Why You Still Need To Wait To Buy Coke
Three months ago, I answered the question – Should You Buy Coke? – in one of our investment articles.
Today I tell you Why You Still Need Patience To Buy Coke after it released its latest quarterly earnings. You can read the original article in full at the link above.
But if you don’t want to; here’s a quick recap of why I said you should avoid investing in Coke – for now.
If you could go back in time and invest in one stock it’d be hard to find a better stock to invest in than Coca Cola (KO).
Six years after the first drink was created, the Coca Cola company was officially formed in 1892.
And then on September 5th, 1919 the company IPO’d on the stock market at $40 per share.
Since then its produced enormous returns for shareholders.
If you would have bought just one share for $40 when it IPO’d in 1919 and held until today that one share would have turned into 9,216 shares after the companies 11 stock splits.
And those shares would now be worth more than $400,000.
If you would have reinvested the dividends this entire time your original $40 purchase of one share would now be worth more than $10,000,000.
This is a 249,999X return on your initial $40 investment 101 years ago.
Or an increase of 24,999,900% in that time.
In other words, you spent $1 to make $249,999 back.
But it’s done even more than that.
Coca Cola has become a force that helped shape our entire culture.
One example of this is with our modern interpretation of Santa Claus.
Back in 1931 Coca Cola commissioned artist Haddon Sundblom to paint a picture of Coca Cola with Santa Claus for an advertisement.
And because of this one picture – and later Santa related Coke advertisements over the years since then – this is now how the entire world views Santa Claus.
But this is all in the past and doesn’t help you answer the question you’re wondering now…
Should you buy Coca Cola stock today and hope to earn enormous profits with its stock in the future?
Is Coca Cola Profitable?
I measure this in part by looking at two important metrics.
Operating profits and free cash flow/sales (FCF/Sales).
On an operating profit basis Coke’s produced an average operating profit margin of 23.7% per year every year over the last 10 years.
I look for any company to produce above 10% margins on a consistent basis to consider as an investment.
Its margin is 2.37X this minimum threshold.
What about its FCF/Sales?
Over the last 10 years Coca Cola’s FCF/Sales is 17.8% on average every year.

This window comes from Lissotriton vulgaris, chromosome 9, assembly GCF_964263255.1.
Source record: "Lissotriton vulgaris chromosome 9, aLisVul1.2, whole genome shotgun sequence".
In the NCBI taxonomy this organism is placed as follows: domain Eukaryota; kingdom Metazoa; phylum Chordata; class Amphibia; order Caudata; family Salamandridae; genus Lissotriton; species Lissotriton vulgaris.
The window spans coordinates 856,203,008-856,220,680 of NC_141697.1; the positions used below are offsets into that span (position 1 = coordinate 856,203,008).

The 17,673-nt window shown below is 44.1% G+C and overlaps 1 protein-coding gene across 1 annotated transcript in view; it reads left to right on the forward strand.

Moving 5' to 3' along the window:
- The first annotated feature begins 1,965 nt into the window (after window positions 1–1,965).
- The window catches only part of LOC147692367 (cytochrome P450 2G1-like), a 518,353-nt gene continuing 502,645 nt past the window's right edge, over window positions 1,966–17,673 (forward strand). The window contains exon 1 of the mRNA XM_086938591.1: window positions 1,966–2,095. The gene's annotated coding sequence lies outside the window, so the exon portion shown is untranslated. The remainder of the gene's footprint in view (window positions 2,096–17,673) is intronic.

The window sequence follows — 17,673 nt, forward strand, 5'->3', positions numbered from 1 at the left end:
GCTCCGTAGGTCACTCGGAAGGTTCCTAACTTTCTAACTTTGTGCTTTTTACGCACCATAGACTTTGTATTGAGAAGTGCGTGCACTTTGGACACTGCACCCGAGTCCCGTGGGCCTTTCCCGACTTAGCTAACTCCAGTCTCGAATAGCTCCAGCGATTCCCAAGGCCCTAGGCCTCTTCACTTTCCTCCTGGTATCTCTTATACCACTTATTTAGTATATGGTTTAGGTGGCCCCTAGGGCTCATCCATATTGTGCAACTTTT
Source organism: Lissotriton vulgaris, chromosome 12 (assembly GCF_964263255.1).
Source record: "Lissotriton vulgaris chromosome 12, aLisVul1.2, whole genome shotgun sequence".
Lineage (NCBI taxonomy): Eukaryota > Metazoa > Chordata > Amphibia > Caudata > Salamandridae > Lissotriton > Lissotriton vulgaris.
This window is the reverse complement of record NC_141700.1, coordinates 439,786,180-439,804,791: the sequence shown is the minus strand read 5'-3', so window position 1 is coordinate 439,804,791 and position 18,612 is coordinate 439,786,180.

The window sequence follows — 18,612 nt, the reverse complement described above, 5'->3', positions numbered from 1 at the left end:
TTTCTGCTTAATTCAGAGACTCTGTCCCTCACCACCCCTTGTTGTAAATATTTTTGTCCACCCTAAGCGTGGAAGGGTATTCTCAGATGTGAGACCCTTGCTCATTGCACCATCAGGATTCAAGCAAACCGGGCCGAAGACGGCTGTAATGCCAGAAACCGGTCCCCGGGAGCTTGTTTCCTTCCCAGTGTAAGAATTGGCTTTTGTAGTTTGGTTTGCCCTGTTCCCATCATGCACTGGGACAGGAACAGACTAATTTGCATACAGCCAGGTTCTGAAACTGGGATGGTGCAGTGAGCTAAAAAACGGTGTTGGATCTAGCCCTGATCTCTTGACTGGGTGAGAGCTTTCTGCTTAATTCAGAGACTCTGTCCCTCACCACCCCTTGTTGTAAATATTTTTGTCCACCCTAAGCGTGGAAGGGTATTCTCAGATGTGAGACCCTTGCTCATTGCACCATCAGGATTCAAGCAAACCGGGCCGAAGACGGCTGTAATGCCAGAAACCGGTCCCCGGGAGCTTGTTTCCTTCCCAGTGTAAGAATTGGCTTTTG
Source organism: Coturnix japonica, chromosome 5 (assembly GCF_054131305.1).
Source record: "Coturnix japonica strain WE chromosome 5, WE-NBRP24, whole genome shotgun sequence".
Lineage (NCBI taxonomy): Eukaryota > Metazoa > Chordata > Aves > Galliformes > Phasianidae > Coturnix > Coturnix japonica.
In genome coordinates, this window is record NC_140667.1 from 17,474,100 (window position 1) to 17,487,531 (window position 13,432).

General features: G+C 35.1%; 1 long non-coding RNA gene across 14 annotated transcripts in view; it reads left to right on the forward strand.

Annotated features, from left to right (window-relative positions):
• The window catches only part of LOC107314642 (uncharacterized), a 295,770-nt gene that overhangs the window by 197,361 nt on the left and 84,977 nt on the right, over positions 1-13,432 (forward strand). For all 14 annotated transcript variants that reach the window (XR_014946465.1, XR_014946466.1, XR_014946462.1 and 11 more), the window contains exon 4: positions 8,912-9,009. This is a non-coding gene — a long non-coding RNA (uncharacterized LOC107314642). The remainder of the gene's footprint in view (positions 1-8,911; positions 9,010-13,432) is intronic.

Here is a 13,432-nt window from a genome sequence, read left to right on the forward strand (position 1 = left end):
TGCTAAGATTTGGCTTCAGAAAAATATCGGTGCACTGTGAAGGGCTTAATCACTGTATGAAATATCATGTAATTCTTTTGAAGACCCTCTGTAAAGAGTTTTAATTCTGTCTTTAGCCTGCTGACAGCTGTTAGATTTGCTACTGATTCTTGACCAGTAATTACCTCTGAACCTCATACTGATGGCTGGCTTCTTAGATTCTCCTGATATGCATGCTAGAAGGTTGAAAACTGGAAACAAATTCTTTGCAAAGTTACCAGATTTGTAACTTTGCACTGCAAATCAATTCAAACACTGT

I look for companies to produce FCF/Sales at higher than 5% on a consistent basis. Coke also crushes this number too.
Both operating profit and free cash flow are important because they help show you the true profitability of the company.
The more profitable a company is, the higher its value goes over time. And the more money it can spend on innovations and serving customers.
It well surpasses what I look for on a minimum profitability basis… But what about its valuation?
Is Coke Undervalued?
Right now, Coke is right on the edge of undervalued and fairly valued.
- Its current P/E is 19.9.
- Its current P/CF is 19.5.
- And its forward P/E is 24.3.
I look for companies to sell at ratios below 20 on these metrics to consider the investment undervalued.
These metrics show that Coke is right on the edge of undervalued and fairly valued.
Even though I expect Coke to continue producing great shareholder returns, profits, and cash flow going forward you should hold off on buying its stock today until you can get it at a cheaper price.
This thesis to avoid Coke until it’s cheaper continued playing out after it released its most up to date quarterly earnings on October 22nd, 2020.
- Unit volume fell 4% worldwide in the year to year quarterly period.
- Revenue fell 9% in the year to year quarterly period.
- Operating income fell 8% in the year to year quarterly period.
- And earnings per share fell 33% in the year to year quarterly period to $0.40 per share.
Because its profits fell due to the coronavirus while its share price rose its now even more overvalued than it was back in July when I first showed you Coke.
Its P/E is now 25.8.
Its current P/CF is 24.1.
And its forward P/E is 22.8.
I look to buy companies with valuations below 20 on all these metrics to consider the company undervalued or at worst fairly valued…
Why below 20?
Because that means the company is at worst fairly valued… And if its significantly under 20 that means the company is undervalued.
When a stock is fairly valued or undervalued it gives you more margin of safety in investing terms.
This means you have a better chance of earning higher returns owning its stock over time. And these things combined make it a less risky investment.
With Coke being overvalued it means there’s less margin of safety owning its stock. This means you have a lower chance of earning high investment returns owning it going forward. And these make it a riskier investment.
I’ll keep you updated on Coke in the coming months… But for now, continue being patient and wait to buy its stock until it’s cheaper.
Until then, use the following links to some of our recent articles to learn other ways to protect yourself and your investments in these uncertain times.
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Disclosure – Jason Rivera is a 13+ year veteran value investor who now spends much of his time helping other investors earn higher than average investment returns safely. He does not have any holdings in any securities mentioned above and the article expresses his own opinions. He has no business relationship with any company mentioned above.